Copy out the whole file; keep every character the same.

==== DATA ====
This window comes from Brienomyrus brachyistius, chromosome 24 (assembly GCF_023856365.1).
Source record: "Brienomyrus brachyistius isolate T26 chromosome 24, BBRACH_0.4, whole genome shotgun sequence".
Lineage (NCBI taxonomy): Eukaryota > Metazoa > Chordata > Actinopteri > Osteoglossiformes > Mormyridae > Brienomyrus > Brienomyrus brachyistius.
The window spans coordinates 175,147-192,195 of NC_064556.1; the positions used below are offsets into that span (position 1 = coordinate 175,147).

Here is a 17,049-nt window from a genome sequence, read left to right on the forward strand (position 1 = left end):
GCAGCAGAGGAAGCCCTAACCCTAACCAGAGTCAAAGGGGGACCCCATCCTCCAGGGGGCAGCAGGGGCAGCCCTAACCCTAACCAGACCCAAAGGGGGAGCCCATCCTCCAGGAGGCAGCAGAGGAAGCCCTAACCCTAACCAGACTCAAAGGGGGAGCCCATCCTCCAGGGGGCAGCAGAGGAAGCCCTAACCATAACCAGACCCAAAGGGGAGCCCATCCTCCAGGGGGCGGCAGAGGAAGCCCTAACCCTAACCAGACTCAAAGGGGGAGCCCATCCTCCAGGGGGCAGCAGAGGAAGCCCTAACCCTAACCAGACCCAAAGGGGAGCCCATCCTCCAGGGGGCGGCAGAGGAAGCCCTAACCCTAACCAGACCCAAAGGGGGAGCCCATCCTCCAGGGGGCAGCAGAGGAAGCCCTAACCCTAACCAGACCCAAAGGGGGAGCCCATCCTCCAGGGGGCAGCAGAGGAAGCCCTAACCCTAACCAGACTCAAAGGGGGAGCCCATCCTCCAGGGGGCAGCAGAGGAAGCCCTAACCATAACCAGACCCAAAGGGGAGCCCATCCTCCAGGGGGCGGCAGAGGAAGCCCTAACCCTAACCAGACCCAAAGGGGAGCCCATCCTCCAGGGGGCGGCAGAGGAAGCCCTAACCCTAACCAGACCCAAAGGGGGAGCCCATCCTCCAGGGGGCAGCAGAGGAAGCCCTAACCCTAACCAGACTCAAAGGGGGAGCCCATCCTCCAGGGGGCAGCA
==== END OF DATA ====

This window comes from Brienomyrus brachyistius, chromosome 24 (assembly GCF_023856365.1).
Source record: "Brienomyrus brachyistius isolate T26 chromosome 24, BBRACH_0.4, whole genome shotgun sequence".
Lineage (NCBI taxonomy): Eukaryota > Metazoa > Chordata > Actinopteri > Osteoglossiformes > Mormyridae > Brienomyrus > Brienomyrus brachyistius.
The window spans coordinates 175,147-192,195 of NC_064556.1; the positions used below are offsets into that span (position 1 = coordinate 175,147).

Here is a 17,049-nt window from a genome sequence, read left to right on the forward strand (position 1 = left end):
GCAGCAGAGGAAGCCCTAACCCTAACCAGAGTCAAAGGGGGACCCCATCCTCCAGGGGGCAGCAGGGGCAGCCCTAACCCTAACCAGACCCAAAGGGGGAGCCCATCCTCCAGGAGGCAGCAGAGGAAGCCCTAACCCTAACCAGACTCAAAGGGGGAGCCCATCCTCCAGGGGGCAGCAGAGGAAGCCCTAACCATAACCAGACCCAAAGGGGAGCCCATCCTCCAGGGGGCGGCAGAGGAAGCCCTAACCCTAACCAGACTCAAAGGGGGAGCCCATCCTCCAGGGGGCAGCAGAGGAAGCCCTAACCCTAACCAGACCCAAAGGGGAGCCCATCCTCCAGGGGGCGGCAGAGGAAGCCCTAACCCTAACCAGACCCAAAGGGGGAGCCCATCCTCCAGGGGGCAGCAGAGGAAGCCCTAACCCTAACCAGACCCAAAGGGGGAGCCCATCCTCCAGGGGGCAGCAGAGGAAGCCCTAACCCTAACCAGACTCAAAGGGGGAGCCCATCCTCCAGGGGGCAGCAGAGGAAGCCCTAACCATAACCAGACCCAAAGGGGAGCCCATCCTCCAGGGGGCGGCAGAGGAAGCCCTAACCCTAACCAGACCCAAAGGGGAGCCCATCCTCCAGGGGGCGGCAGAGGAAGCCCTAACCCTAACCAGACCCAAAGGGGGAGCCCATCCTCCAGGGGGCAGCAGAGGAAGCCCTAACCCTAACCAGACTCAAAGGGGGAGCCCATCCTCCAGGGGGCAGCA